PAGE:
country

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English[edit]

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Etymology[edit]

Middle English contree, contre, from Old French contree, from Vulgar Latin (terra) contrata ((land) lying opposite; (land) spread before), derived from contra (against, opposite).

Pronunciation[edit]

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Particularly: “UK; Australian”

Noun[edit]

country (plural countries)

  1. (archaic) An area of land; a district, region. [from 13th c.]
    • 2010, David Vann, The Observer, 7 Mar 2010:
      We walk along flat, open country, red dirt and spinifex grass, a few short trees [...].
  2. A set region of land having particular human occupation or agreed limits, especially inhabited by members of the same race, language speakers etc., or associated with a given person, occupation, species etc. [from 13th c.]
    • 2007, Chris Moss, The Guardian, 17 Feb 2007:
      This is condor country - the only region this far east where you can see the magnificent vulture - and a small national park straddling the passes, El Condorito, is a good stopover for walkers and birders.
  3. The territory of a nation, especially an independent nation state or formerly independent nation; a political entity asserting ultimate authority over a geographical area. [from 14th c.]
    • 1935, George Goodchild, chapter 5, Death on the Centre Court:
      By one o'clock the place was choc-a-bloc. […] The restaurant was packed, and the promenade between the two main courts and the subsidiary courts was thronged with healthy-looking youngish people, drawn to the Mecca of tennis from all parts of the country.
    • 1994, Nelson Mandela, Long Walk to Freedom, Abacus 2010, p. 3:
      It is a beautiful country of rolling hills, fertile valleys, and a thousand rivers and streams which keep the landscape green even in winter.
    • 2010, The Economist, 3 Feb 2011:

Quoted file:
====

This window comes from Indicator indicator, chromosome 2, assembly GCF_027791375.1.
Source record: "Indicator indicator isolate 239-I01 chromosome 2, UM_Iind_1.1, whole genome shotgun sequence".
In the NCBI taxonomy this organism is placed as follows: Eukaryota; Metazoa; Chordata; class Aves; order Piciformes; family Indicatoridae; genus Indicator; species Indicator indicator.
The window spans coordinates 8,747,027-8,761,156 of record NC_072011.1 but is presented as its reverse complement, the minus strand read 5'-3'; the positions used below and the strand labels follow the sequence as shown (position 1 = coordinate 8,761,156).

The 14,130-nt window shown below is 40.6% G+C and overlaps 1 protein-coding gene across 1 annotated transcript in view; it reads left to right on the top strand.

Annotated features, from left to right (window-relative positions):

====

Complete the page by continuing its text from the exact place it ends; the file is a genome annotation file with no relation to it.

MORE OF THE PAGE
These days corporate Germany looks rather different. Volkswagen, the country’s leading carmaker, wants to be the world’s biggest by 2018.
    • 2013 June 22, “T time”, The Economist, volume 407, number 8841, page 68: 
      The ability to shift profits to low-tax countries by locating intellectual property in them, which is then licensed to related businesses in high-tax countries, is often assumed to be the preserve of high-tech companies.
  4. (usually preceded by “the”) A rural area, as opposed to a town or city; the countryside. [from 16th c.]
    • 1603, John Florio, translating Michel de Montaigne, Essays, II.17:
      I was borne and brought up in the Countrie, and amidst husbandry [...].
    • 2000, Alexander Chancellor, The Guardian, 4 Mar 2000:
      I have always thought that one of the main reasons for the popularity of blood sports in the country is the pointlessness of going outdoors with no purpose or destination in mind.
  5. Country music. [from 20th c.]
  6. (mining) The rock through which a vein runs.

Derived terms[edit]

Translations[edit]

See also[edit]

Adjective[edit]

country (not comparable)

  1. From or in the countryside or connected with it.
    • 1898, Winston Churchill, chapter 5, The Celebrity:
      When this conversation was repeated in detail within the hearing of the young woman in question, and undoubtedly for his benefit, Mr. Trevor threw shame to the winds and scandalized the Misses Brewster then and there by proclaiming his father to have been a country storekeeper.
  2. Of or connected to country music.

Translations[edit]

Statistics[edit]


Finnish[edit]

Pronunciation[edit]

Noun[edit]

country

  1. country music

Declension[edit]

Usage notes[edit]

The inflection of this word is somewhat awkward as it does not fit nicely into any Finnish declension category although risti is the closest. Many speakers prefer to use synonyms when they have to inflect the word.

Synonyms[edit]


French[edit]

Etymology[edit]

From English

Noun[edit]

country m (uncountable)

  1. country music

External links[edit]


Italian[edit]

Etymology[edit]

From English

Noun[edit]

country m (invariable)

  1. (music) country music

Portuguese[edit]

Noun[edit]

country m (uncountable)

  1. country music